Rosberg fends off late Ricciardo charge for Singapore GP victory

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Nico Rosberg moved back into the lead of the Formula 1 drivers’ championship for the first time since the middle of July by taking a hard-fought victory in Sunday’s Singapore Grand Prix, his eighth of the 2016 season.

Rosberg appeared to have the race sewn up after the leading drivers came in for their second pit stops, the idea being his rivals would go to the end of the race on the soft tire.

However, when Mercedes opted to bring Lewis Hamilton in for a third stop late on, it set off a chain reaction that allowed Ricciardo to go on a late charge, catching Rosberg at multiple seconds each lap on fresher, quicker tires.

Late traffic stunted Ricciardo’s charge, though, leaving him just a second shy at the flag as Rosberg clinched his first Singapore win.

The start saw Rosberg make a perfect getaway from pole, retaining his lead ahead of Ricciardo and Hamilton. Max Verstappen dropped back after a tardy start, but was fortunate to continue after Nico Hulkenberg smashed into the wall on the main straight after contact with Carlos Sainz Jr. The incident sparked an immediate safety car period as the debris was cleared.

Swift work from the marshals ensued the race could resume on lap three, with Rosberg immediately opening up a lead over the chasing pack. Despite being warned about his brake management by Mercedes, Rosberg was able to pull out a seven-second lead over Ricciardo in second through the first stint of the race.

Ricciardo was the first of the leading drivers to pit, coming in at the end of lap 15. Hamilton followed him into the pits line astern, with the two drivers opting for different strategies. While Red Bull handed Ricciardo another set of super-softs, Hamilton took on soft tires, allowing him to go for a longer second stint. Hamilton was less than impressed, though, telling his team: “I needed a strategy that could get me past!”

Rosberg followed suit one lap later, retaining his advantage over Ricciardo despite Mercedes’ pit crew costing him a couple of seconds while attaching his front-right tire. Now on the soft tire, Rosberg knew that Ricciardo would have the pace advantage through the next stint of the race.

Ricciardo put his super-soft tires to good use, eating into Rosberg’s lead while opening up a gap of over 10 seconds to Hamilton behind. The Briton now found himself falling into the clutches of Ferrari’s Kimi Raikkonen, who moved to within a second on the super-soft tire.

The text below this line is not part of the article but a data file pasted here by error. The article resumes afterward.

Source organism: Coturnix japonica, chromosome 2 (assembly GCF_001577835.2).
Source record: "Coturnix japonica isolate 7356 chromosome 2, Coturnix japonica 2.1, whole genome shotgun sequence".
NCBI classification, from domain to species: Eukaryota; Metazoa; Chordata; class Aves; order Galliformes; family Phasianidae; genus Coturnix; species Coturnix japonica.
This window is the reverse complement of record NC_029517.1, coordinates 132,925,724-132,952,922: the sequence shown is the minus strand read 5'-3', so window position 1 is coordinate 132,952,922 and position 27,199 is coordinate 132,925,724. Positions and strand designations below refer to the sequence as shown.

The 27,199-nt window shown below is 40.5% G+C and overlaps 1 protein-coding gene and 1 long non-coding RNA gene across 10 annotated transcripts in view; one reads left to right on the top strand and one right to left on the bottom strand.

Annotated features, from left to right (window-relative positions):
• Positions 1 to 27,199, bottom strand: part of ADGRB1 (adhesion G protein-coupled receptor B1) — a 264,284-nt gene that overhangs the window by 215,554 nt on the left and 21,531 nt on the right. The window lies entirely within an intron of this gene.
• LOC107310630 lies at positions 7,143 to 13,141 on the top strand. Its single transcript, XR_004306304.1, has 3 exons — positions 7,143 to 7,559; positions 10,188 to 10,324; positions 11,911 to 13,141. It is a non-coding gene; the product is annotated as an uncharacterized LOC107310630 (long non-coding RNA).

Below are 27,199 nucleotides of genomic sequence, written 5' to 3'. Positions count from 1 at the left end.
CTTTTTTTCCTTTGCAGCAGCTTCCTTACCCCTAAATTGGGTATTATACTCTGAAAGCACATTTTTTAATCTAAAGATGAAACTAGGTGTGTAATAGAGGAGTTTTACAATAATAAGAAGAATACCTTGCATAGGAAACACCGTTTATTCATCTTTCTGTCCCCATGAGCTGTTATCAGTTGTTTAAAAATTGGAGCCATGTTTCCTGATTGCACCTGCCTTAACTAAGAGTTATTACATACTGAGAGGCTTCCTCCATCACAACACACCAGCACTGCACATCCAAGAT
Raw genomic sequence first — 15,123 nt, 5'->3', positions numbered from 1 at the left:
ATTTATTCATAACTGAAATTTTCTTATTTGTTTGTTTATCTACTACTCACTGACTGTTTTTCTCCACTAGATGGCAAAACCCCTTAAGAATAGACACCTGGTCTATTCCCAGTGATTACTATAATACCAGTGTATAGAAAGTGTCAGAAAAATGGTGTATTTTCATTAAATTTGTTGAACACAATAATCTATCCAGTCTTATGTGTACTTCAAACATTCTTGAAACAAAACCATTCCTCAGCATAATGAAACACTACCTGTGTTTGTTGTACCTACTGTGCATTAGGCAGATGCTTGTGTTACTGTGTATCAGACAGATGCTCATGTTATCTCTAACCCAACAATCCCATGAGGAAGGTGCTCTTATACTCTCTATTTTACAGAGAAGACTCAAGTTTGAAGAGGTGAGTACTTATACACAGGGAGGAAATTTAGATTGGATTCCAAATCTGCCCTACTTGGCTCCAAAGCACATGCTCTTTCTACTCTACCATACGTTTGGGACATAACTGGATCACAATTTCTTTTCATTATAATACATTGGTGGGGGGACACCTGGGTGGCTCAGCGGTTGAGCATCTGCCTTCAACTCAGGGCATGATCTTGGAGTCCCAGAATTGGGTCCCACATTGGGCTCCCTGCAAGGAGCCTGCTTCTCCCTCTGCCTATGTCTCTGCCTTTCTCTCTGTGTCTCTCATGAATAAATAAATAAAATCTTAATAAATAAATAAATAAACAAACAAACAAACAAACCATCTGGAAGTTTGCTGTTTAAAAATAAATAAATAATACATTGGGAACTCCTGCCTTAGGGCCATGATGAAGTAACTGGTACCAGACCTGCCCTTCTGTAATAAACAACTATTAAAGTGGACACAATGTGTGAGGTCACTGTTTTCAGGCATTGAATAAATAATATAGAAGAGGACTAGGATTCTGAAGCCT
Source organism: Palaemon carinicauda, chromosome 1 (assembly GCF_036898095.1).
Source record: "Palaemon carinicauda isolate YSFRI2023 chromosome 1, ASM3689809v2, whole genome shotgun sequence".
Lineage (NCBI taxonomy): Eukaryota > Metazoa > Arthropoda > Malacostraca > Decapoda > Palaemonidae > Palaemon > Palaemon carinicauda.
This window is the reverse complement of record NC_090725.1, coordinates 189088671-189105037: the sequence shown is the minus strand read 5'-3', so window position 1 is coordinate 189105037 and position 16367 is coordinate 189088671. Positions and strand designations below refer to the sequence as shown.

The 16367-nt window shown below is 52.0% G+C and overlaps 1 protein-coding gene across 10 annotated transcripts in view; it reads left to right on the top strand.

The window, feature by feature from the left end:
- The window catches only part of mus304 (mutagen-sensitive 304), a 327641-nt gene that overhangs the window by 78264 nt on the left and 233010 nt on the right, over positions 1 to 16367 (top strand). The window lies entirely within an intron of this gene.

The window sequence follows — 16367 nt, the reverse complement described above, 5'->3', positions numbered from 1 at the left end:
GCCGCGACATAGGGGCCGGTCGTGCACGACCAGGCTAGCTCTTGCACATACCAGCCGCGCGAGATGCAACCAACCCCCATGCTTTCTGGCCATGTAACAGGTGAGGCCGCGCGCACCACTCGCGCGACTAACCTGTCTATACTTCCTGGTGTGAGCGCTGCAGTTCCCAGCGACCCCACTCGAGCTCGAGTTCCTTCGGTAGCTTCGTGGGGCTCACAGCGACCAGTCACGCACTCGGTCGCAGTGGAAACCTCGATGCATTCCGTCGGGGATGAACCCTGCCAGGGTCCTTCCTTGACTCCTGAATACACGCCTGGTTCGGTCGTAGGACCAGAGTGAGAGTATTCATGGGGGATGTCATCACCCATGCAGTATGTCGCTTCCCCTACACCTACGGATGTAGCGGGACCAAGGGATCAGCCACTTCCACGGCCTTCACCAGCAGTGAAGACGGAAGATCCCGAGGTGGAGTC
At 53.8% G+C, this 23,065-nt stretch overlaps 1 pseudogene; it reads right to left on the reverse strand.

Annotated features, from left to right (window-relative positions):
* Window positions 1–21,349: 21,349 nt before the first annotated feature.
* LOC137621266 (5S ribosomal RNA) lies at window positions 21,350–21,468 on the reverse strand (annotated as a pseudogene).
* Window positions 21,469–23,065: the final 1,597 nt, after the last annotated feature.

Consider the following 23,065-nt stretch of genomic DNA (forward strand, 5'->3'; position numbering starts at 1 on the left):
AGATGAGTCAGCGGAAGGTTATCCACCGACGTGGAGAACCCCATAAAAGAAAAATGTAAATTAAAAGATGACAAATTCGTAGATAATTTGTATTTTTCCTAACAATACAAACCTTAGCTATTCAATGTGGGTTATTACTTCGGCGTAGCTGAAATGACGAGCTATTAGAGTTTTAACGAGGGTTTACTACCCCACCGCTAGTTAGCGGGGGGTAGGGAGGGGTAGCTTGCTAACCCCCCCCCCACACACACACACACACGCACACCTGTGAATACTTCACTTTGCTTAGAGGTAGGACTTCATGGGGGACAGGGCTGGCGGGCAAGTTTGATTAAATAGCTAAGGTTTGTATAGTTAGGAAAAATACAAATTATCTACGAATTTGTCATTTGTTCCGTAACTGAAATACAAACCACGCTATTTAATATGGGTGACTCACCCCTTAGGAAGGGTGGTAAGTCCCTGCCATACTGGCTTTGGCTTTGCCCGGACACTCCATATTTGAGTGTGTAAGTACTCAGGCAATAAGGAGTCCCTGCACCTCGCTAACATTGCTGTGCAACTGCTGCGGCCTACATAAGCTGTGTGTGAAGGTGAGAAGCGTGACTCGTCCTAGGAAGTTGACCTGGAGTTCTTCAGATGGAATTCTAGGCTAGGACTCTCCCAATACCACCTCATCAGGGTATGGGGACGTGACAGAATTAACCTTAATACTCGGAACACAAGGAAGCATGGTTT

Another battle raging on through the second stint of the race was between Daniil Kvyat and Max Verstappen, the pair who swapped seats earlier in the year. Kvyat refused to let Verstappen past, forcing the Dutchman wide on a number of occasions with some hard but fair moves. Verstappen was left frustrated and eventually came in for a set of super-softs without having passed Kvyat, the Russian scoring a moral victory in their scrap.

Ricciardo managed to whittle the gap to Rosberg down to less than four seconds, but his super-soft tires began to wear as the race passed half-distance, allowing the leader to pull away again. Red Bull opted to cut its losses and bring Ricciardo in at the end of lap 32 before the gap grew too big, fitting him with soft tires that would take him to the end of the race.

Mercedes reacted immediately to Red Bull’s move, bringing Rosberg in one lap later to also take a set of soft tires. Further back, Hamilton’s difficult weekend continued as he locked up and allowed Raikkonen to move up into third place. The pair pitted within a lap of each other, Raikkonen retaining his advantage heading into the final stint.

With the threat of Red Bull’s tire strategy options now seen off, Rosberg found himself five seconds clear of Ricciardo up front with just over a third of the race to complete, knowing that so long as he kept his cool, a maiden Singapore victory was his to take.

Things soon became a little less predictable though. Keen to become the first team to take a one-two finish in Singapore, Mercedes rolled the dice in a bid to get Hamilton up the order. The three-time world champion was told he had been moved onto ‘Plan B’ and to push hard, catching Raikkonen quickly, before diving in to the pits with 16 laps to go for a set of super-soft tires.

The move piled pressure on Ferrari, who decided very late on to mirror Hamilton’s move and bring Raikkonen in one lap later. A rapid out-lap from Hamilton meant Raikkonen emerged from the pits staring at the Mercedes’ diffuser – the undercut had worked perfectly for Mercedes.